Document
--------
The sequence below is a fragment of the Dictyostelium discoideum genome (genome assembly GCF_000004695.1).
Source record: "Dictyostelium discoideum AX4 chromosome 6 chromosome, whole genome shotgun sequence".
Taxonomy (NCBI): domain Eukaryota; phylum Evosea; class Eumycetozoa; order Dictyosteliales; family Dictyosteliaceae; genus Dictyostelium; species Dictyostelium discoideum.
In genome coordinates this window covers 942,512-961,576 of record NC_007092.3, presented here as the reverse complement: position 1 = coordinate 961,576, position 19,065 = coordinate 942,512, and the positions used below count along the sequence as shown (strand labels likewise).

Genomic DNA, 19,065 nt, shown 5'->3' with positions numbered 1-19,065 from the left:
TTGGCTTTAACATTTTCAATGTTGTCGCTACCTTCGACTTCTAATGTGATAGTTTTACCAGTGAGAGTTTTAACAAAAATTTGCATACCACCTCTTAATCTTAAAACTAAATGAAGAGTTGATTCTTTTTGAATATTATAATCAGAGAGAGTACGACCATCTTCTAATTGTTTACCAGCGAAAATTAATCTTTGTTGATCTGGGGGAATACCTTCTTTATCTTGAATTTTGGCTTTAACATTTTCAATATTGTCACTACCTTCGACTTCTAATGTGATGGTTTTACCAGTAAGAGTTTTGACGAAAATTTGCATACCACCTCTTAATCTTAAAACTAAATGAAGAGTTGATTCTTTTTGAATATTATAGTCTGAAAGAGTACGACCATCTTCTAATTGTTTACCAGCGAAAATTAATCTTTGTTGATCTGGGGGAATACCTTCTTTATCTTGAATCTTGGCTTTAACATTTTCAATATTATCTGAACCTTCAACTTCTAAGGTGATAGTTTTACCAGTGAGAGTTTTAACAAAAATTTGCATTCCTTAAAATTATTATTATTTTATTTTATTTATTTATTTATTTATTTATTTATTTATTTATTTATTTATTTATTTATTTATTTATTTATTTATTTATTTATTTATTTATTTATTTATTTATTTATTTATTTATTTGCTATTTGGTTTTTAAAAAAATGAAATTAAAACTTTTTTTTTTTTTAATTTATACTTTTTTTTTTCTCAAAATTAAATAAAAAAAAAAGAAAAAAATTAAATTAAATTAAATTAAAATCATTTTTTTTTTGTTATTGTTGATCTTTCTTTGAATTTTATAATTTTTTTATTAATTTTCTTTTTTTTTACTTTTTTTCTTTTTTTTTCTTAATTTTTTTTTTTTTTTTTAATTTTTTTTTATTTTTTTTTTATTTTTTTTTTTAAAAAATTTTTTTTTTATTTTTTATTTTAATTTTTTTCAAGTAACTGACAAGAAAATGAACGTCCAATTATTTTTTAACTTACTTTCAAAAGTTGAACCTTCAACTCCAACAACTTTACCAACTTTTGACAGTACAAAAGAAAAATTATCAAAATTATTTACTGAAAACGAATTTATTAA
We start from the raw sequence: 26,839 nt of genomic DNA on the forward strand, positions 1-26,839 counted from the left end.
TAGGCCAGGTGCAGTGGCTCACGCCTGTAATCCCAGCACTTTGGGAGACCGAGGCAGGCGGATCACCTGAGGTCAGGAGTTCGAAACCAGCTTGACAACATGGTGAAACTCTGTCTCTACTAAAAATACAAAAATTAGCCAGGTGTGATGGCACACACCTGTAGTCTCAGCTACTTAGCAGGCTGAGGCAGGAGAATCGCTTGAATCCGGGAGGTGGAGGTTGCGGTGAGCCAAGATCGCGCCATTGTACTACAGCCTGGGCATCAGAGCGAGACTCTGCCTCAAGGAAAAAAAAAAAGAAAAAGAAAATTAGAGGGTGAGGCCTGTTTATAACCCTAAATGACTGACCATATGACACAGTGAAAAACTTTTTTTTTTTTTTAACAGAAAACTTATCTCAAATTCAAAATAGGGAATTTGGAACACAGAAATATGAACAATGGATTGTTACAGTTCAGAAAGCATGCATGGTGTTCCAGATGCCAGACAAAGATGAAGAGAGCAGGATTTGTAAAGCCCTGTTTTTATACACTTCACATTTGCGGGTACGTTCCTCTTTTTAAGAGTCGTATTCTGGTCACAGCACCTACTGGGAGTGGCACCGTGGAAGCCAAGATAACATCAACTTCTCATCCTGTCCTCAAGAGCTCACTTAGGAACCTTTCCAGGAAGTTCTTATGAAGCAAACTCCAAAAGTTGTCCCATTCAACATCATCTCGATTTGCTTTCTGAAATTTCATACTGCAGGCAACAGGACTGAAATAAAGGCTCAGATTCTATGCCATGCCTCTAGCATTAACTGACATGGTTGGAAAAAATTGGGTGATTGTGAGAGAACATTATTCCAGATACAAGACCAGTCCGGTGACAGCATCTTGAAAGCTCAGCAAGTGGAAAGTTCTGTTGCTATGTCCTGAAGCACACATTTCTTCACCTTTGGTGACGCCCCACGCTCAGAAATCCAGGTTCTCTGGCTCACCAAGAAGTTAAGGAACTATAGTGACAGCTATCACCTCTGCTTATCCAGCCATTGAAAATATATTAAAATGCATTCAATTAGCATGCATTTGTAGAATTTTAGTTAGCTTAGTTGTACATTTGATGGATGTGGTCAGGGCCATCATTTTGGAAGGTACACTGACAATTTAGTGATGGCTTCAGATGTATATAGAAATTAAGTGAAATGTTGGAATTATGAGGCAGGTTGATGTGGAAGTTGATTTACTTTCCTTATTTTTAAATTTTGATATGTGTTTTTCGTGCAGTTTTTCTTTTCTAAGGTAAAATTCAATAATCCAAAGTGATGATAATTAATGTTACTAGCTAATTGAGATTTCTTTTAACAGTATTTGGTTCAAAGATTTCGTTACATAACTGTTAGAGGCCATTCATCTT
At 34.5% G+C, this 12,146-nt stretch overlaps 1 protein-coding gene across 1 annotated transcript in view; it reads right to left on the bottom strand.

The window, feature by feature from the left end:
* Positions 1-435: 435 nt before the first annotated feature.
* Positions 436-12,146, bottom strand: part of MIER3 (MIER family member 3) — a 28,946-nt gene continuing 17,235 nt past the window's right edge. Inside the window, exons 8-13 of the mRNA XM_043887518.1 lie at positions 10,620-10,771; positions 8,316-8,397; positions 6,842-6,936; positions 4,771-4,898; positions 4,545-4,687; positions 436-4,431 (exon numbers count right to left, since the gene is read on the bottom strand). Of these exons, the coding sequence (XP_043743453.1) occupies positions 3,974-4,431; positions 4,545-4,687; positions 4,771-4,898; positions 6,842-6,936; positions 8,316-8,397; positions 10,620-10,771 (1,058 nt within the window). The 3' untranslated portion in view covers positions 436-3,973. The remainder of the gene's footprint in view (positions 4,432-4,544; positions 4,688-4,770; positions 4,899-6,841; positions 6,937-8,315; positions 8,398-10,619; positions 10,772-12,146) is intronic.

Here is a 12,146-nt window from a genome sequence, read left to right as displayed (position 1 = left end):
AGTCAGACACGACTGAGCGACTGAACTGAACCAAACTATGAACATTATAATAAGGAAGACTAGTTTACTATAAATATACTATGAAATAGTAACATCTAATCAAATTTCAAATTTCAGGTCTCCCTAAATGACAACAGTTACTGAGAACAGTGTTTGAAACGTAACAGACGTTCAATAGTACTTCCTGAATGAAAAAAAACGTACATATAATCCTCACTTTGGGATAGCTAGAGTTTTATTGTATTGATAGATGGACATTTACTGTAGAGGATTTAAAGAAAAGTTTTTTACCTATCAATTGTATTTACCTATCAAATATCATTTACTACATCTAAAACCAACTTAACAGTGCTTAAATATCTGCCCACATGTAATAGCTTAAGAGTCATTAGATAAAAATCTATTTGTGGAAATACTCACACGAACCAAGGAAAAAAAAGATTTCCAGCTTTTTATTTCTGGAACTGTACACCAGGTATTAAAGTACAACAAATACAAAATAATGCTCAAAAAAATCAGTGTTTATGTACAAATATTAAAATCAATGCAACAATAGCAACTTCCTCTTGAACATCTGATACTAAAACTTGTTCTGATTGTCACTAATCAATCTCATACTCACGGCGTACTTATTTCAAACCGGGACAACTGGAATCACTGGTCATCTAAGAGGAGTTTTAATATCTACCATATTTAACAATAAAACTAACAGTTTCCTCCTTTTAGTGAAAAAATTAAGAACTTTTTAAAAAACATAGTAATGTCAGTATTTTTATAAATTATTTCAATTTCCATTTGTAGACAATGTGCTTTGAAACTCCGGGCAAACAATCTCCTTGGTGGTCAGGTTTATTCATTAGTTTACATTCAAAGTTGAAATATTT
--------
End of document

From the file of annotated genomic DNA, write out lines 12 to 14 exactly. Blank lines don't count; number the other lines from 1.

* Positions 436-12,146, bottom strand: part of MIER3 (MIER family member 3) — a 28,946-nt gene continuing 17,235 nt past the window's right edge. Inside the window, exons 8-13 of the mRNA XM_043887518.1 lie at positions 10,620-10,771; positions 8,316-8,397; positions 6,842-6,936; positions 4,771-4,898; positions 4,545-4,687; positions 436-4,431 (exon numbers count right to left, since the gene is read on the bottom strand). Of these exons, the coding sequence (XP_043743453.1) occupies positions 3,974-4,431; positions 4,545-4,687; positions 4,771-4,898; positions 6,842-6,936; positions 8,316-8,397; positions 10,620-10,771 (1,058 nt within the window). The 3' untranslated portion in view covers positions 436-3,973. The remainder of the gene's footprint in view (positions 4,432-4,544; positions 4,688-4,770; positions 4,899-6,841; positions 6,937-8,315; positions 8,398-10,619; positions 10,772-12,146) is intronic.

Here is a 12,146-nt window from a genome sequence, read left to right as displayed (position 1 = left end):
AGTCAGACACGACTGAGCGACTGAACTGAACCAAACTATGAACATTATAATAAGGAAGACTAGTTTACTATAAATATACTATGAAATAGTAACATCTAATCAAATTTCAAATTTCAGGTCTCCCTAAATGACAACAGTTACTGAGAACAGTGTTTGAAACGTAACAGACGTTCAATAGTACTTCCTGAATGAAAAAAAACGTACATATAATCCTCACTTTGGGATAGCTAGAGTTTTATTGTATTGATAGATGGACATTTACTGTAGAGGATTTAAAGAAAAGTTTTTTACCTATCAATTGTATTTACCTATCAAATATCATTTACTACATCTAAAACCAACTTAACAGTGCTTAAATATCTGCCCACATGTAATAGCTTAAGAGTCATTAGATAAAAATCTATTTGTGGAAATACTCACACGAACCAAGGAAAAAAAAGATTTCCAGCTTTTTATTTCTGGAACTGTACACCAGGTATTAAAGTACAACAAATACAAAATAATGCTCAAAAAAATCAGTGTTTATGTACAAATATTAAAATCAATGCAACAATAGCAACTTCCTCTTGAACATCTGATACTAAAACTTGTTCTGATTGTCACTAATCAATCTCATACTCACGGCGTACTTATTTCAAACCGGGACAACTGGAATCACTGGTCATCTAAGAGGAGTTTTAATATCTACCATATTTAACAATAAAACTAACAGTTTCCTCCTTTTAGTGAAAAAATTAAGAACTTTTTAAAAAACATAGTAATGTCAGTATTTTTATAAATTATTTCAATTTCCATTTGTAGACAATGTGCTTTGAAACTCCGGGCAAACAATCTCCTTGGTGGTCAGGTTTATTCATTAGTTTACATTCAAAGTTGAAATATTT